• Text size      
  • Send this article to a friend
  • Print this article

Plea to cut pollution by eating less meat

HALVING the amount of meat and dairy eaten in Europe could slash nitrogen pollution from agriculture and improve health, a study has suggested.

Around 80% of nitrogen emissions in the European Union come from agriculture, for example from fertiliser and manure, and up to 88% of the sector's nitrogen losses into the environment are linked to livestock production.

Nitrogen emissions in the form of ammonia, nitrates and nitrous oxide can cause air, water and soil pollution and account for around 10% of the warming caused by greenhouse gases, experts said.

If everyone in the EU became "demitarian" - halving the amount of meat and other animal products they consume - it could reduce greenhouse gases from agriculture by 25% to 40% and nitrogen emissions by 40%, the European Nitrogen Assessment's "nitrogen on the table" report said.

It would also bring European consumption of saturated fats down to within levels recommended by the World Health Organisation and reduce red meat and protein consumption, cutting the risk of heart disease and cancer.

Because around 80% of crops are fed to livestock, reducing meat and dairy consumption would free up land for other crops or for plants grown to produce bio-energy.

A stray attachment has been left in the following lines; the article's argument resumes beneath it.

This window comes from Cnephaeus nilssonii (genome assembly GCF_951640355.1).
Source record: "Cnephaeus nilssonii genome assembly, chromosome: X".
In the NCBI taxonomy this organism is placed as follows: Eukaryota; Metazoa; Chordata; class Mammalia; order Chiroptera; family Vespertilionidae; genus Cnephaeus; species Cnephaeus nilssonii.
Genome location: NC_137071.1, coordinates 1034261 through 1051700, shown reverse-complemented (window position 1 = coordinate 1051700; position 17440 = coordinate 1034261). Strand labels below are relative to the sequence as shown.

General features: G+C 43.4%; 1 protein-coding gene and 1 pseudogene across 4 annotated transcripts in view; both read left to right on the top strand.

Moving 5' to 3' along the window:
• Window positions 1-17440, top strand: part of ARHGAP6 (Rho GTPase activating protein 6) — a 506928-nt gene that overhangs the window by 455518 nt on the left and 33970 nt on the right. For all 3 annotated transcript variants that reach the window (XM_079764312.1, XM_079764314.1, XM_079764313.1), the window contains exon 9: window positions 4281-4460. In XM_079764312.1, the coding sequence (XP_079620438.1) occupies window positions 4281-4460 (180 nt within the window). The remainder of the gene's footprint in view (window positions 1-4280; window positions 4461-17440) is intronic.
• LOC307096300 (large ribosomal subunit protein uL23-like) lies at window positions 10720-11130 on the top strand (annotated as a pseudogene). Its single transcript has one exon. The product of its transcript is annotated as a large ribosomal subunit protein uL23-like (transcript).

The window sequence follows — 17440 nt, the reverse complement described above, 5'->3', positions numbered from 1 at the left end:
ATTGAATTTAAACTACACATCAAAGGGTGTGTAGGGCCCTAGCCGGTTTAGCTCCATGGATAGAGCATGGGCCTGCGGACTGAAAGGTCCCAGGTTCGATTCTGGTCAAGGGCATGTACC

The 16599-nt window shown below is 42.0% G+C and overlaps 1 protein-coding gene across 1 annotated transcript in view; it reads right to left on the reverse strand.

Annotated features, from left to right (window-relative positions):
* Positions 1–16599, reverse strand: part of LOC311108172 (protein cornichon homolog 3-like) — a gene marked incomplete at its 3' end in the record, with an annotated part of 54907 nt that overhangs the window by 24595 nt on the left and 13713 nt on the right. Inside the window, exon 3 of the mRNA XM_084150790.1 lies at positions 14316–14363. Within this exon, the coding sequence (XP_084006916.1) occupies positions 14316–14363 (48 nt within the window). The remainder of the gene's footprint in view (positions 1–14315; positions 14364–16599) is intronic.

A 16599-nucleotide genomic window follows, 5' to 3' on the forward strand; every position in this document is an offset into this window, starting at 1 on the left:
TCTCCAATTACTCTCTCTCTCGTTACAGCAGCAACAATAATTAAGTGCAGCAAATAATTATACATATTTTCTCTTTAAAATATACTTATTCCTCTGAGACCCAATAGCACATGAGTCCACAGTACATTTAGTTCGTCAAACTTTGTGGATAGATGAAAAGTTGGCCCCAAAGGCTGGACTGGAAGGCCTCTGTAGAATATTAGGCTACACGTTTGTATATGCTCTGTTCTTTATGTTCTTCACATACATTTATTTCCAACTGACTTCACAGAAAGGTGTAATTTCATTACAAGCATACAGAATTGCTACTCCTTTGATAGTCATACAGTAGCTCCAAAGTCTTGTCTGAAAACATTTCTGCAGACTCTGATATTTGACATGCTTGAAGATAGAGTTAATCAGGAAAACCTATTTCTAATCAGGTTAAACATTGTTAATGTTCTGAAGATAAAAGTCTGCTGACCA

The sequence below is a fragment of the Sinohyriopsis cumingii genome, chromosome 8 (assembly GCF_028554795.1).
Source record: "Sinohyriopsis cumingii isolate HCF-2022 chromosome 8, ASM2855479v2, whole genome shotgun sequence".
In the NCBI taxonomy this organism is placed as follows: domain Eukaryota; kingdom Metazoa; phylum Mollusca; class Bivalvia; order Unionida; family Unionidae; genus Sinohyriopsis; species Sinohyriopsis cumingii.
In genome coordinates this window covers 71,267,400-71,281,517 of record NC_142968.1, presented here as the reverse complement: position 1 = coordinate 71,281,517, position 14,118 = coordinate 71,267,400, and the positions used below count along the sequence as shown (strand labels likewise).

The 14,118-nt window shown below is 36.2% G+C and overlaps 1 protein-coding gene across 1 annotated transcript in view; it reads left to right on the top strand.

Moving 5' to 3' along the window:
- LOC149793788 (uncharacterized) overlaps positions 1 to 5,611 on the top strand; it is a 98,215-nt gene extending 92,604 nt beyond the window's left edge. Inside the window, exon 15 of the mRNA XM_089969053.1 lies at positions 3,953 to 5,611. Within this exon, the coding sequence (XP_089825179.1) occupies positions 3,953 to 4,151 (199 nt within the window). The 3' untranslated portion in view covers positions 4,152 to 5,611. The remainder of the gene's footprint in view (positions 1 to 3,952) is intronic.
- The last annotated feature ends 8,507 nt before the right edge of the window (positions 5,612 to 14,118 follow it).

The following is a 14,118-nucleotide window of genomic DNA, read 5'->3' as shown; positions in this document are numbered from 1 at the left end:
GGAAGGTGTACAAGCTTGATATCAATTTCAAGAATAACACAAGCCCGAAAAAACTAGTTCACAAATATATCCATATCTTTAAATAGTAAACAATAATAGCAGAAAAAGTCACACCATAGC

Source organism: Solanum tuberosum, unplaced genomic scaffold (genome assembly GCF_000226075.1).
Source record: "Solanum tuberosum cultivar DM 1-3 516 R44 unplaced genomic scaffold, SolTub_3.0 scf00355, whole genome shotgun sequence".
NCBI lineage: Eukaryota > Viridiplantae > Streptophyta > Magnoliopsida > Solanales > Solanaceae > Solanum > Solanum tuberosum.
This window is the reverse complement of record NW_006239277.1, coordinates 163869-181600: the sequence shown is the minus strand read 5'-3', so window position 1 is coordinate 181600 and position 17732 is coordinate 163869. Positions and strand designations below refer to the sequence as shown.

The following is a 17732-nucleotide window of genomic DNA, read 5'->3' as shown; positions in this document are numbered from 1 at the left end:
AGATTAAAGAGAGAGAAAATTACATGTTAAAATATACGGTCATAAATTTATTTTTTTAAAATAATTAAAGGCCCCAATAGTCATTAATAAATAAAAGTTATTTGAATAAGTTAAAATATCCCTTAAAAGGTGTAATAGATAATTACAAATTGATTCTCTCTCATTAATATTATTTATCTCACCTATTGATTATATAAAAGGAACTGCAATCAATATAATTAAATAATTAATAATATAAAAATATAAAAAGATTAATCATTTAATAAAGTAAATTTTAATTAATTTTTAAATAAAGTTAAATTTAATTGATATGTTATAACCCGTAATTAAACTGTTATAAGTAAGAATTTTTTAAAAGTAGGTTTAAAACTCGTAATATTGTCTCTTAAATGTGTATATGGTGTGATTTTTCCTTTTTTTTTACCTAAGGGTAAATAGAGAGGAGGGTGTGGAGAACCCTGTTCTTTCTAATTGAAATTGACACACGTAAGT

It would also slash soya bean imports to the EU by around three-quarters.

The report's lead author Henk Westhoek, from the Netherlands Environmental Assessment Agency, said such a change could see the EU become a major exported of food products such as soya beans.

Contextual targeting label: 
Environment

Commenting & Moderation

We moderate all comments on HeraldScotland on either a pre-moderated or post-moderated basis.
If you're a relatively new user then your comments will be reviewed before publication and if we know you well and trust you then your comments will be subject to moderation only if other users or the moderators believe you've broken the rules

Moderation is undertaken full-time 9am-6pm on weekdays, and on a part-time basis outwith those hours. Please be patient if your posts are not approved instantly.

228841